Sometimes history has so many twists and turns that you could not make it up. Today the south-west corner of the Arabian peninsula lies at the...
The ‘little town’ celebrated by western Christians as the location of the Nativity is much more than a stylised depiction evoked in Christmas cards each December, says Jacob Norris.
From the thirteenth century until the suppression of the sect by Kemal Ataturk, writes Anne Fremantle, these enthusiasts symbolized their religious beliefs by means of their ecstatic dances.
During the Mamluk Sultanate, writes P.M. Holt, men imported as slaves and trained as warriors became rulers of a great Islamic state.
In the New Testament layers of tradition overlay accounts of John the Baptist. J.K. Elliott describes how these accounts were imposed by writers who altered historical details to suit their own doctrinal ends.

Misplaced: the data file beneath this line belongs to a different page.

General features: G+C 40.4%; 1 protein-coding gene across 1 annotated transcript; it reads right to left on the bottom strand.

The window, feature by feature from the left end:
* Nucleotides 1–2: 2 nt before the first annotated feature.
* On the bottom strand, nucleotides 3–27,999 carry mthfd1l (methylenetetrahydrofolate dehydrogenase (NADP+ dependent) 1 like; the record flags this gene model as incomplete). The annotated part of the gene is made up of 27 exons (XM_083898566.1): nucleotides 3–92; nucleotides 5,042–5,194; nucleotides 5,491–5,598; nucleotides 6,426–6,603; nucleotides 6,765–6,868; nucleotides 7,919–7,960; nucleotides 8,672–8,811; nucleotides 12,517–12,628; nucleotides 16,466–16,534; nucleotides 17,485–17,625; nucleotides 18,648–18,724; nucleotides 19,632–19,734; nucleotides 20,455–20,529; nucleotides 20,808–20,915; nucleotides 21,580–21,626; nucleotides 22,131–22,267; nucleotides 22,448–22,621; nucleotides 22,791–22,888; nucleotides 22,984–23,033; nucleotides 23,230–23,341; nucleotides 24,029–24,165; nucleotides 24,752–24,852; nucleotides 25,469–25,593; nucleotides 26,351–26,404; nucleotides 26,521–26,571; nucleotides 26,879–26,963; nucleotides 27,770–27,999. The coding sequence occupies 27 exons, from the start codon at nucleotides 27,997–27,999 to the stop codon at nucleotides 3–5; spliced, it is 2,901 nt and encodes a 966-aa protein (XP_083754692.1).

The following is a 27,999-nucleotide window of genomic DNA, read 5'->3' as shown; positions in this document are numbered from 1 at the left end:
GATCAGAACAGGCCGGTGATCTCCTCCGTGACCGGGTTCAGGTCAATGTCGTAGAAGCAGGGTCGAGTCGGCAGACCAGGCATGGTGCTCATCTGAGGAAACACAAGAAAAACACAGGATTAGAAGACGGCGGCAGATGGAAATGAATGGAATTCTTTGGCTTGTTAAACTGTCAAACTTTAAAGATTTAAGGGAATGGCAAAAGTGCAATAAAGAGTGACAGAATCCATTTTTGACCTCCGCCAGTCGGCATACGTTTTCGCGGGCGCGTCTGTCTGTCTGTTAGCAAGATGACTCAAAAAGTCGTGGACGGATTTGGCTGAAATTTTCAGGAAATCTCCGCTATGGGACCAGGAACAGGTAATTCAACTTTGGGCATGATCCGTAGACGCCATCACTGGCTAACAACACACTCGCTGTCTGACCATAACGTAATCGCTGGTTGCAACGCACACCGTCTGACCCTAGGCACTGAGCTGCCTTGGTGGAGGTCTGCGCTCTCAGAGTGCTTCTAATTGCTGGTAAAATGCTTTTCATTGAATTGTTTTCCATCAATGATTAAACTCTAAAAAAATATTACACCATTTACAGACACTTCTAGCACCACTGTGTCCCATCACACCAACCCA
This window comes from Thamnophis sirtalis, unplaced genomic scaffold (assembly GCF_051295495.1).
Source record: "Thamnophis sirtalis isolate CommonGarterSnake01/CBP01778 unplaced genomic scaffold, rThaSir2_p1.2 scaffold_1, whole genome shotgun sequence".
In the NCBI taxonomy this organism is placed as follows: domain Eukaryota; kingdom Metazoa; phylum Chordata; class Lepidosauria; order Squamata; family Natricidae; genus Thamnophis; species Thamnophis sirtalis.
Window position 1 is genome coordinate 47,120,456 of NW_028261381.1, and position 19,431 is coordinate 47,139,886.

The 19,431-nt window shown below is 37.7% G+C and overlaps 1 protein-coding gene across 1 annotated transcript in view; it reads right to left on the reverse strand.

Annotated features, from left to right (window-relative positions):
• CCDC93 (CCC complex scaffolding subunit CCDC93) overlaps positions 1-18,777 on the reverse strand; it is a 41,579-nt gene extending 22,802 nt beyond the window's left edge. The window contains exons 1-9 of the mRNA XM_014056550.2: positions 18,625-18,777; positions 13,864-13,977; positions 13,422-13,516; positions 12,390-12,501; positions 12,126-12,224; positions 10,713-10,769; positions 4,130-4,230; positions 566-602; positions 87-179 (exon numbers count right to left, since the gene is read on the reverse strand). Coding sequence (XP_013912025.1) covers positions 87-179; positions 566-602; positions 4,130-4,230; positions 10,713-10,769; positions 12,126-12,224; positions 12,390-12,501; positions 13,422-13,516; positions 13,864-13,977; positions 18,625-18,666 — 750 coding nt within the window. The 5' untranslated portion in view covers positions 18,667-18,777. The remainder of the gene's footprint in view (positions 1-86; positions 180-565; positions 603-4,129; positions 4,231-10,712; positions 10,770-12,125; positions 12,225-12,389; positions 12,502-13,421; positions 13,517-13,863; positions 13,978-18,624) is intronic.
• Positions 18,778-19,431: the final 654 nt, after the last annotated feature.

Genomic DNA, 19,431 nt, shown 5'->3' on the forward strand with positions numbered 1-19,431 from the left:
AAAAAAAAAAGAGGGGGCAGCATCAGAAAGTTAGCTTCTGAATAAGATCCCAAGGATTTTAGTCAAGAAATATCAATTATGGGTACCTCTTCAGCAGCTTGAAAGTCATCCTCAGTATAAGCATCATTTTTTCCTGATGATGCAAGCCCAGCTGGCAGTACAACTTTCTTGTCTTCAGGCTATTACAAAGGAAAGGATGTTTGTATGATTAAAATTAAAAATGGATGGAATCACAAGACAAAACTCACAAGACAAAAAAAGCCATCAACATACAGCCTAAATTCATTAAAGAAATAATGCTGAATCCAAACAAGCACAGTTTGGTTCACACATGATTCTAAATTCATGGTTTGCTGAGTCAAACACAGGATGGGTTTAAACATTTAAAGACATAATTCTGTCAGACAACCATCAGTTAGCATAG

Christopher Lloyd describes how, trying to fight his way from Egypt to Constantinople, Bonaparte was checked by Sidney Smith’s defence.
Sarah Searight introduces the fifth century ascetic whose long life on top of a pillar attracted thousands of worshippers.
‘The Acts of the Apostles’ was written in the first century A. D. and describes a vital thirty years in the expansion of Christianity. J.K. Elliott studies its production and influence.
Richard Harrison describes how the foundations of the ‘Second’ Assyrian Empire were firmly laid by a great warrior-king.
J.A. Boyle describes how, in 1258, the Mongol Khans from Persia captured the Caliphate of Bagdad and international contacts followed with the European powers.